and will remember their sins no more.'" (Jeremiah 31:31-34)
Joel also prophesied of that Day
I will pour out my Spirit on all people.
Your sons and daughters will prophesy,
your old men will dream dreams,
your young men will see visions.
Even on my servants, both men and women,
I will pour out my Spirit in those days.
... and everyone who calls
on the name of the Lord will be saved...." (Joel 2:28-29, 32)
The Dividing Line
Jesus the King ushered in the new era of the Kingdom during his three year ministry, especially the last 50 days of his ministry between Passover and Pentecost. He died for the sins of the entire world, thus fulfilling and completing the Law. He rose from the dead, breaking death's power over all those who put their trust in him. He ascended into heaven at the Father's right hand to intercede for us. And poured out with his Father the wonderful baptism of his Holy Spirit. He spilled it out abundantly upon his church about 9:00 am one morning. Nothing was ever the same afterward. The church now caught fire, spread the gospel throughout the known world within a generation, and now encompasses one quarter of the earth's population, at least nominally.
Since the Day of Pentecost, the Holy Spirit has been granted to each and every believer. That's the definition of being "born again," by the way -- "born of water and the Spirit" (John 3:5). Even the tallest of the rugged prophetic "trees" of the Old Covenant could not see across the Great Divide to the era of the Kingdom. Just glimpses, just snatches of the great truth. As Jesus said to Nicodemus, a teacher of the Old Covenant era (and who happily crossed the Divide into the Kingdom himself), "I tell you the truth, no one can see the kingdom of God unless he is born again" (John 3:3).
Jesus wasn't saying this as a put-down. It was true of Nicodemus as it was true of John the Baptist. He couldn't see the Kingdom of God. He couldn't quite perceive it. It was as dim and foggy for him as vision is for my 93-year-old mother who is legally blind.
So though John stood as one of the greatest men of the Old Covenant era, he was as the least in the New Covenant, the new era of the Kingdom and the Spirit. Oh, we'll see him and converse with him in heaven, around that great table that will include Abraham, Isaac, and Jacob ... and you (Luke 13:28-30). But John the Baptist will be "grandfathered in," so to speak, while you will be there as an adopted son of the King.
"For you did not receive a spirit that makes you a slave again to fear, but you received the Spirit of sonship. And by him we cry, 'Abba, Father.' The Spirit himself testifies with our spirit that we are God's children. Now if we are children, then we are heirs -- heirs of God and co-heirs with Christ...." (Romans 8:15-17)
I've spent a lot of time and quoted a lot of Scripture to try to help you understand one half of a sentence of Jesus' words: "... yet the one who is least in the kingdom of God is greater than he" (7:28b). But I appreciate your patience. And as a result, I hope you understand better
"... The hope to which he has called you, the riches of his glorious inheritance in the saints, and his incomparably great power for us who believe" (Ephesians 1:18-19).
Now let's look briefly at those who judged John and Jesus without perceiving or sensing who they really were.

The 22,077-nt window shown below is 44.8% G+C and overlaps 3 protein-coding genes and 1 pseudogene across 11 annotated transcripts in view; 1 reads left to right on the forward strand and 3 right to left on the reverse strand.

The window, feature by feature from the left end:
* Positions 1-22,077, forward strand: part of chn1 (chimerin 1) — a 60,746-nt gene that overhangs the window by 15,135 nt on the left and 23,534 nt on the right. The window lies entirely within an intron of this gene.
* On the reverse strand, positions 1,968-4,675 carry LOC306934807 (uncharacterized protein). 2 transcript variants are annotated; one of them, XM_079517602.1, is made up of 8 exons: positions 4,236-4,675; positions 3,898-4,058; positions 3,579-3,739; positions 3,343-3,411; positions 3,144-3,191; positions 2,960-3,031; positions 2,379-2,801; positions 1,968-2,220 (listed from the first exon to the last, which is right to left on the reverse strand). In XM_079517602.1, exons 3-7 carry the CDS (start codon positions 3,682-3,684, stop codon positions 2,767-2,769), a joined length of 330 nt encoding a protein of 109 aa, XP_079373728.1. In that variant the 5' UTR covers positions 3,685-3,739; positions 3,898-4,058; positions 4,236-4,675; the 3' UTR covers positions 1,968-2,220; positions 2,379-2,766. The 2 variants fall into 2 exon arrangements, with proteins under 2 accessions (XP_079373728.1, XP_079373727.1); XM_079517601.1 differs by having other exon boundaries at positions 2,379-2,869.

Rejecting God's Purpose for Themselves (Luke 7:29-30)
"(All the people, even the tax collectors, when they heard Jesus' words, acknowledged that God's way was right, because they had been baptized by John. But the Pharisees and experts in the law rejected God's purpose for themselves, because they had not been baptized by John.)" (Luke 7:29-30)
There is some controversy over verses 29-30, whether Jesus himself said them or whether they are the parenthetical comments of Luke, stepping into explain at this point.210 I take them as parenthetical, but it matters little. They are part of this inspired Gospel, and both true and authoritative.
I've often looked at verse 30 and thought, "How sad."
"The Pharisees and experts in the law rejected God's purpose for themselves, because they had not been baptized by John." (Luke 7:30)
How ironic! The experts were so dogmatic that they couldn't recognize the greatest prophet of all time and the Messiah himself when they met them. But it wasn't innocent. They had determined to resist and reject the truth taught by John. They had set their minds against it because it didn't fit with their interpretation of how things should be. And in so doing, they "rejected God's purpose for themselves...."
This is such a danger for any of us. Pride, and the inflexibility that is its seatmate, have a way of filtering out what we don't want to hear. In Jesus' day, it was the Pharisees who didn't recognize the Messiah when they met him (or invited him into his home, as Simon did in Lesson 25). I can remember a time when Bible teachers proclaimed that God hadn't granted healing miracles since the apostolic era. In the 1990s, it is scholars such as those in the Jesus Seminar who tossed out 90% of the Gospels as inauthentic, and not really Jesus' words after all. The filter through which we see truth has a profound effect on our spiritual life, and our eternal destiny, and can cause us to reject God's purpose for our lives. Scary!
Fickle Children (Luke 7:31-32)
Now Jesus responds to the criticism that has been thrown at both John the Baptist and Jesus. He begins with an analogy to children playing in the market square, and sing-songing their childish songs:
"We played the flute for you,
and you did not dance;
we sang a dirge,
and you did not cry."